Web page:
A bit more of the WriMo

Ok, Shan, this one is for you…

“Here’s a question – in space, why don’t all the pencils and other floating things fall into the gravity of the astronauts?  Is ti air resistance inside the ship?”  Jim was staring intently at the pencil he was twirling between his fingers.

“I would guess it had more to do with the distance and amount of pull.  Humans aren’t all that massive, compared to a planet.  I would say even a pencil is too big for them to exert a pull on.”

“I suppose that makes sense.  I like the idea of air resistance better though.”  He looked away absently for a bit, then put the pencil down in favor of a small scrap of notebook paper.  “What about germs? Do you think bacteria are small enough to be sucked in by human gravity?”  He accordioned the paper carefully.

“Maybe.  I’m not really sure of the numbers.  But would that mean bacteria are only found on certain sides of things on Earth, where they are aided by, rather than resistant to, gravity? And if not, what kind of sticking mechanism do they have?”

“Flies have tiny hooks in their legs to let them walk on ceilings.  Maybe some bacteria do as well.”

“I don’t think it works quite the same for single-celled organisms.”  I took the sheet out of his hands and propped it between the salt and pepper shakers, making a little house.  “Maybe they exude some kind of oozy stuff for sticking.”

“Maybe you just think germs are oozy.”

“Well, they are.”  I pick up a paper clip – it would make a nice person for our home – and began twisting the wire.  “Just because my beliefs reflect the natural world doesn’t mean I’m wrong.”  My eye’s are on the twisting, so I don’t see him holding his hand out for a minute, but then I place my half-finished creation in his palm.

“You know, women have more bacteria on their hands than men.  It’s proven.”  He finished our person and puts it in the house.

“Really?  Well, then now you have my cooties.”  I wipe my hands all over his, and he smiles.

He catches one of my hands in his, warming it.  My hands are always cold.  “Most of them are benign, anyway.”

It’s odd the way touch affects others.  The current of life runs along the skin of our bodies, occasionally magnetizing, occasionally switching polarities, occasionally repelling.  The salamander, regrowing its tail, drives electric currents away from the re-forming growth, electrifying itself a la Dr. Frankenstein.  The tip of a finger, once lost, may one day again hold the magic of current and sensation.  I am reminded of the past, of my hand facing his, of only our fingertips touching.

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Avoiding the dreaded ‘popcorn lung’.

I had no idea, but evidently microwaves can do more than just turning your Styrofoam toxic or enlarging Peeps (the only good Peep is a dead Peep).  There is at least one consumer case now of microwave popcorn fume inhalation which may have caused lung disease.  of course, the conclusion is uncertain, but so far there is no other explanation other than diacetyl.  If you work in a popcorn factory, the risk might be higher than you want.  For the rest of you popcorn lovers?  I’d say you can still eat your popcorn – just don’t inhale.  Or it might be a good time to convert to air pop…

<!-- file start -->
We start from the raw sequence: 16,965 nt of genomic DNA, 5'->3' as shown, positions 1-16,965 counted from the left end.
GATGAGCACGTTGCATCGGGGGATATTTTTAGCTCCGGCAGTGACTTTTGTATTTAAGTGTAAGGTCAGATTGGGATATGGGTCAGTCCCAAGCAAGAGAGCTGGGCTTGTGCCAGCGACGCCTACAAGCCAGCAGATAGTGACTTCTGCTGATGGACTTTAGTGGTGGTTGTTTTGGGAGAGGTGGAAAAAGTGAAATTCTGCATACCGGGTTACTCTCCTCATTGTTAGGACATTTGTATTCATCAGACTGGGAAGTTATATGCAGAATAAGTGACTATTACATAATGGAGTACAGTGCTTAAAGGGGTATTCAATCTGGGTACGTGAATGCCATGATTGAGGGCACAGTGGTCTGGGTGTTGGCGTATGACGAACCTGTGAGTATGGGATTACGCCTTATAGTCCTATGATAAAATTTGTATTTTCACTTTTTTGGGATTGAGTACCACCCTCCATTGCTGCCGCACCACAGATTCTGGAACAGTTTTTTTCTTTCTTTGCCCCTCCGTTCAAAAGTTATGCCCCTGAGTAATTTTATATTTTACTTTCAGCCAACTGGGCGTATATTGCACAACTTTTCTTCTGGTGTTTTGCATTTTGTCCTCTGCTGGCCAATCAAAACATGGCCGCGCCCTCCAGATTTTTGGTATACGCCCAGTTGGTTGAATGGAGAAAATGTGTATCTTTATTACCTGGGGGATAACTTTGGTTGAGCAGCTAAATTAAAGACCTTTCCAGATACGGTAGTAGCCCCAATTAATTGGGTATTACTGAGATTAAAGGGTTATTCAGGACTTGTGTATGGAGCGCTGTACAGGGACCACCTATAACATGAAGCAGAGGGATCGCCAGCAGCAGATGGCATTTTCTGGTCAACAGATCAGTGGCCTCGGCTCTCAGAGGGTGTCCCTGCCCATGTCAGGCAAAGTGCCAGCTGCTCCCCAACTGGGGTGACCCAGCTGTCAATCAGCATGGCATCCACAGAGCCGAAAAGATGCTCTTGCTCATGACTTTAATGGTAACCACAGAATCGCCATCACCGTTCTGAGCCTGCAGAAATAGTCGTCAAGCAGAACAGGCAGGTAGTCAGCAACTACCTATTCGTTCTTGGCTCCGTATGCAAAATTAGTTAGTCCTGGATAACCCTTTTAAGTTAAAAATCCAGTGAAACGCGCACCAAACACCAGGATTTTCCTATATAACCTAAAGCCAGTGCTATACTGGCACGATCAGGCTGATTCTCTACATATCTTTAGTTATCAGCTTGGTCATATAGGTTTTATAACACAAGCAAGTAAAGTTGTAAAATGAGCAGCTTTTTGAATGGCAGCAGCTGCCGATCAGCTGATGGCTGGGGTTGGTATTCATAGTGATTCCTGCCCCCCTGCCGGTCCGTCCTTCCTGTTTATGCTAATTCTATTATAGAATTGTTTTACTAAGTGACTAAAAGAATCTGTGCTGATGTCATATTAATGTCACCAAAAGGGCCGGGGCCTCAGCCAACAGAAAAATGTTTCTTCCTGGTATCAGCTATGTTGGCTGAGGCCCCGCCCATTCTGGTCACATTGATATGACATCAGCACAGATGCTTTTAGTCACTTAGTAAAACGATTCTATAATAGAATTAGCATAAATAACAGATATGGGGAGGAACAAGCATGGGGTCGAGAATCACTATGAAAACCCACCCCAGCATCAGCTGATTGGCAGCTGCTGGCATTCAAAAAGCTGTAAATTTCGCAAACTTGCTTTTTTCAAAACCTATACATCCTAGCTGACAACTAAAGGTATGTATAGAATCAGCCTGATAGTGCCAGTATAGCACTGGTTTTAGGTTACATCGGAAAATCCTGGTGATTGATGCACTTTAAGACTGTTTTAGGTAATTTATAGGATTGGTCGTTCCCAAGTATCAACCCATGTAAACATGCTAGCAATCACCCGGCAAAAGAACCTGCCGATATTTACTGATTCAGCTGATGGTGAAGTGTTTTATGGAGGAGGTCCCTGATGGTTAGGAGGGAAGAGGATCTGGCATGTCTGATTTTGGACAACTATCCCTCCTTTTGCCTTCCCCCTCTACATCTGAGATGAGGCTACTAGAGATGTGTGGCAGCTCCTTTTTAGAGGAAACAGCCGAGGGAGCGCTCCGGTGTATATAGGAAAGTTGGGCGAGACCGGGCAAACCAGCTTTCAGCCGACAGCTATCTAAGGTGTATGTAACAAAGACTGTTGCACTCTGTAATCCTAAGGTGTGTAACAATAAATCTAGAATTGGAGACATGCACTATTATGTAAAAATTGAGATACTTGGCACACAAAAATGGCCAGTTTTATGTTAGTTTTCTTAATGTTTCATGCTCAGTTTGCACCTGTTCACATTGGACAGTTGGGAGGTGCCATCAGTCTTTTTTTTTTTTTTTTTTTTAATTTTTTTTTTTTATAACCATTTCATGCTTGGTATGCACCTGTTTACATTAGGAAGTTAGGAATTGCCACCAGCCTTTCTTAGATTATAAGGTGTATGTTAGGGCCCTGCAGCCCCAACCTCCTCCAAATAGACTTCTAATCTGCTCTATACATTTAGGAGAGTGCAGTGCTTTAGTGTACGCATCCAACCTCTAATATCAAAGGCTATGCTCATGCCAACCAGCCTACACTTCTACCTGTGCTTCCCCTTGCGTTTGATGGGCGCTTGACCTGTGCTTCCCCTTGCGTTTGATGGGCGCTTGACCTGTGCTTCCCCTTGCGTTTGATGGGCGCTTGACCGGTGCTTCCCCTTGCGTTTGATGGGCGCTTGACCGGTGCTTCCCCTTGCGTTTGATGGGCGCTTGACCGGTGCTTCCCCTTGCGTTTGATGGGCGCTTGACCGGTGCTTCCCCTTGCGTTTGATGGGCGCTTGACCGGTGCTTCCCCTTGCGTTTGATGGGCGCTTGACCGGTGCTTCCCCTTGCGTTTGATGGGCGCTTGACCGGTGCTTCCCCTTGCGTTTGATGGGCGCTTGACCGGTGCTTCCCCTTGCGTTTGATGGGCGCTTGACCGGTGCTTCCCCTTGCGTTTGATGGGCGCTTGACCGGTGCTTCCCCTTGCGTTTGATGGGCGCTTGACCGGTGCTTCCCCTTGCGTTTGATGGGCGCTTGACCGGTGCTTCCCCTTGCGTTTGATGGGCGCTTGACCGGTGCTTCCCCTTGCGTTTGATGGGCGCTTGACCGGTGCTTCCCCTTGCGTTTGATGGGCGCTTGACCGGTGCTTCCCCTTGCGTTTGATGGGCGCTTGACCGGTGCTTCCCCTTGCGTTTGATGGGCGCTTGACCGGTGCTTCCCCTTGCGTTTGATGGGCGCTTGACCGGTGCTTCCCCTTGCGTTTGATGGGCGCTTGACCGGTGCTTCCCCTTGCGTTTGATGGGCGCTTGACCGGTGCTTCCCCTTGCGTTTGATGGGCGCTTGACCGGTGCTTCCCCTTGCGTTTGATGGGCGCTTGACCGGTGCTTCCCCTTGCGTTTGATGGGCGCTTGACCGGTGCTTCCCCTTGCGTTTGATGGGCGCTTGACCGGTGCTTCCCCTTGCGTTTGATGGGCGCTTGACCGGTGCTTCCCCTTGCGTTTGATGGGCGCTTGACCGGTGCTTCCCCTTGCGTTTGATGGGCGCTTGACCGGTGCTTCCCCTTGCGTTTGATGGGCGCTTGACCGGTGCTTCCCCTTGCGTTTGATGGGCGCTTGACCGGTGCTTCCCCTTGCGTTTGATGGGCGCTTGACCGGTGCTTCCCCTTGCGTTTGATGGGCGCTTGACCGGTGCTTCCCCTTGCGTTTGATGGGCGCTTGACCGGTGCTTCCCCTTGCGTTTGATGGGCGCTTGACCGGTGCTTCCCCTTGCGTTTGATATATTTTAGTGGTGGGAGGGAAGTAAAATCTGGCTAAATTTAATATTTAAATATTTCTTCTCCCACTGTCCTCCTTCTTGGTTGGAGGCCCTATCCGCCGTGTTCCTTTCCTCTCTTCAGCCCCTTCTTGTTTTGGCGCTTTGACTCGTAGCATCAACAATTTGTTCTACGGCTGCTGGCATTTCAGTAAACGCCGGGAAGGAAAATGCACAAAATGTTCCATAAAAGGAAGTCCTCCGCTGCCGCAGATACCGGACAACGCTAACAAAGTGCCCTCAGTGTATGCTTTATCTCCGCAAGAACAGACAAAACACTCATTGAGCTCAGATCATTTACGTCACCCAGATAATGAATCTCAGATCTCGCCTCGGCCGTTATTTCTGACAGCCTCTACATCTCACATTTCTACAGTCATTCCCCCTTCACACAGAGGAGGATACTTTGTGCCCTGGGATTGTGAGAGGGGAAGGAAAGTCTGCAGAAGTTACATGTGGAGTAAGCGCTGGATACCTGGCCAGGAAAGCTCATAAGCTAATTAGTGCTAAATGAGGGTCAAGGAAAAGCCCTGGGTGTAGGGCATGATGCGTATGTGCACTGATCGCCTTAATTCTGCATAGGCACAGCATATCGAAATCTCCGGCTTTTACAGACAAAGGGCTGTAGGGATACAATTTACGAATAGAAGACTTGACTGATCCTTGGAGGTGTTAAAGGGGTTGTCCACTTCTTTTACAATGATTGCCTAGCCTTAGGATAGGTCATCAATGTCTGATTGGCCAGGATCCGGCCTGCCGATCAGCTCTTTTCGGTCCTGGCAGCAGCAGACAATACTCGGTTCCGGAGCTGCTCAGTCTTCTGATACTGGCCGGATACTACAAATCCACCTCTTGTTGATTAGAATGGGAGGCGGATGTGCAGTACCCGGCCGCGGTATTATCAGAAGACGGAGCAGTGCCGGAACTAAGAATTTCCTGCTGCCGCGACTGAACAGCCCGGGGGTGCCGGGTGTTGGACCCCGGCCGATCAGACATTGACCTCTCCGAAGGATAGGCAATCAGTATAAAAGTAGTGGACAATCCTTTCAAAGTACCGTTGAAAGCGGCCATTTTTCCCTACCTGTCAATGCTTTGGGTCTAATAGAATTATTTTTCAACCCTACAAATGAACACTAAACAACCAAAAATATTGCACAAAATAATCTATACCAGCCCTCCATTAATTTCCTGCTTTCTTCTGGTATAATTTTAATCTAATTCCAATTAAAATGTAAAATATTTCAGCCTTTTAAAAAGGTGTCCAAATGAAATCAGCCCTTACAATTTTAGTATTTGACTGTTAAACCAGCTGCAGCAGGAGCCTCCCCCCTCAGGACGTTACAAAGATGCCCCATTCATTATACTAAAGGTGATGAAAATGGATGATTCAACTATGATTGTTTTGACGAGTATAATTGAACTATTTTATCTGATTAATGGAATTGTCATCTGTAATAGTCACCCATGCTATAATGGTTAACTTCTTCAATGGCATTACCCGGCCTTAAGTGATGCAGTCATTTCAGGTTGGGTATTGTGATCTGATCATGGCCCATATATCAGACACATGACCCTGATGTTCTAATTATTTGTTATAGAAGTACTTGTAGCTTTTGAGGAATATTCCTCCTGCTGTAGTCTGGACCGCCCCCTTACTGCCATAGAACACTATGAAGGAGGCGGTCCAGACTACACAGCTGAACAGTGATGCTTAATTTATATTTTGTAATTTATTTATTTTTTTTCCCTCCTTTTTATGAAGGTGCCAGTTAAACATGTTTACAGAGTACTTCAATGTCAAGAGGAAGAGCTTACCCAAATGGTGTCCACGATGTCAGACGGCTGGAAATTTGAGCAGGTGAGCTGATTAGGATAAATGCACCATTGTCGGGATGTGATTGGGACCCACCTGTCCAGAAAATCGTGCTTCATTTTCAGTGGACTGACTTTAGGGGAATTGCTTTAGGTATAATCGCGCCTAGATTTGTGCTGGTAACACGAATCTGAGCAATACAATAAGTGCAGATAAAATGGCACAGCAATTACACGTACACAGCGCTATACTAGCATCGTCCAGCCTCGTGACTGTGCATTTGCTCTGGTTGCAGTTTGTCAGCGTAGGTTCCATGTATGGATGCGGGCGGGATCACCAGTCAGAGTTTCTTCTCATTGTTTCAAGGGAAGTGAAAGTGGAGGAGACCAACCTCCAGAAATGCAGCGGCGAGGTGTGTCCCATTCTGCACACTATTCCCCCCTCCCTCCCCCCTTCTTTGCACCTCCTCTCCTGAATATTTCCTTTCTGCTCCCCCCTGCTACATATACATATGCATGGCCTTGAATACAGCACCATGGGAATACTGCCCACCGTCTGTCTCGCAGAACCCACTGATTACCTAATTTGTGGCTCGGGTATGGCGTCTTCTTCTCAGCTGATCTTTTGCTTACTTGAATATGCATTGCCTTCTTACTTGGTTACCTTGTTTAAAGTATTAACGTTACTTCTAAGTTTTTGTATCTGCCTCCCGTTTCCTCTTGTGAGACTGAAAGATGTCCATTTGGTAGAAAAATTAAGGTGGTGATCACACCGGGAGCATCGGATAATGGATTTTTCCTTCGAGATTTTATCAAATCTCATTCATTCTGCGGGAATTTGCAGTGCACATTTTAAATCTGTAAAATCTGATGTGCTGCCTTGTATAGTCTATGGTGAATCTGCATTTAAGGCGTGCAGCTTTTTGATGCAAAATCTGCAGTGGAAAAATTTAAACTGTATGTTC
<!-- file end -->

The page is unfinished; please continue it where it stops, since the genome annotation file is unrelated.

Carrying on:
Thanks, Josue, for the tip (via Green Steam).

The Somerville News: Anti-Israel group returns to ballot

Anti-Palestine?  Anti-Israel?  Anti-Christian?  I don’t even really know where the lines are drawn anymore.  Regardless, it seems like it won’t be long before the aggressions spill out over the world again…

The Somerville News: Anti-Israel group returns to ballot

I will be your President, too.

It is a rare thing for me to be more than minimally involved in the political sphere.  I do not avoid it intentionally – I just prefer to avoid backbiting and negativity when I can.  Politics in this country is often both of those things.  I also typically do not to follow celebrity drama or sports.  I try to be an informed voter as far as the beliefs and platform of a candidate, but that’s as far as it goes.  That’s what I vote on.

But this past election was different.  I didn’t really care who won, not because of negativity, but because I thought both presidential candidates would’ve done a reasonable job.  I voted my conscience on both people and issues, and was satisfied at having done my duty.  But something shifted when I agreed to watch some of the results come in with Corina.  The race was very close early on, and I couldn’t help but get caught up in the excitement of it all.  I still managed to go home early, but the chemicals running through my bloodstream left me restless.  And then, 11:30 – people calling, text messaging exploding across the face of the globe.  Meena in particular harangued me for wanting to go to bed now that it was ‘all over’ – how could I miss ‘an historic moment’ like this one?  I had to stay up for the victory speech!

I ended up doing so.  I’m glad I did – it was a good speech.  And it’s nice to know that our new president will be continuing his drive to empower and force the American people to take responsibility.  Obama was, as always, well-spoken and friendly and charismatic.  That’s good to have in a leader.  I wish that he was a little less in absolute control at such times, but that’s probably just my own less serious take on public speaking and my complete lack of a poker face.

Yet i do still wonder how we will move forward.  We are a country in decline.  I can understand the power of our past and our future, and the possibility for ‘unyielding hope’.  It is a strength that is also a danger.  Are our hopes, as a nation, merely difficult or completely unrealistic?  Do wwe even know what changes we want to effect?  Can this kind of grassroots politics be sustainable, especially for a nation as large and disparate as our own?  I suppose the next few years may begin to tell.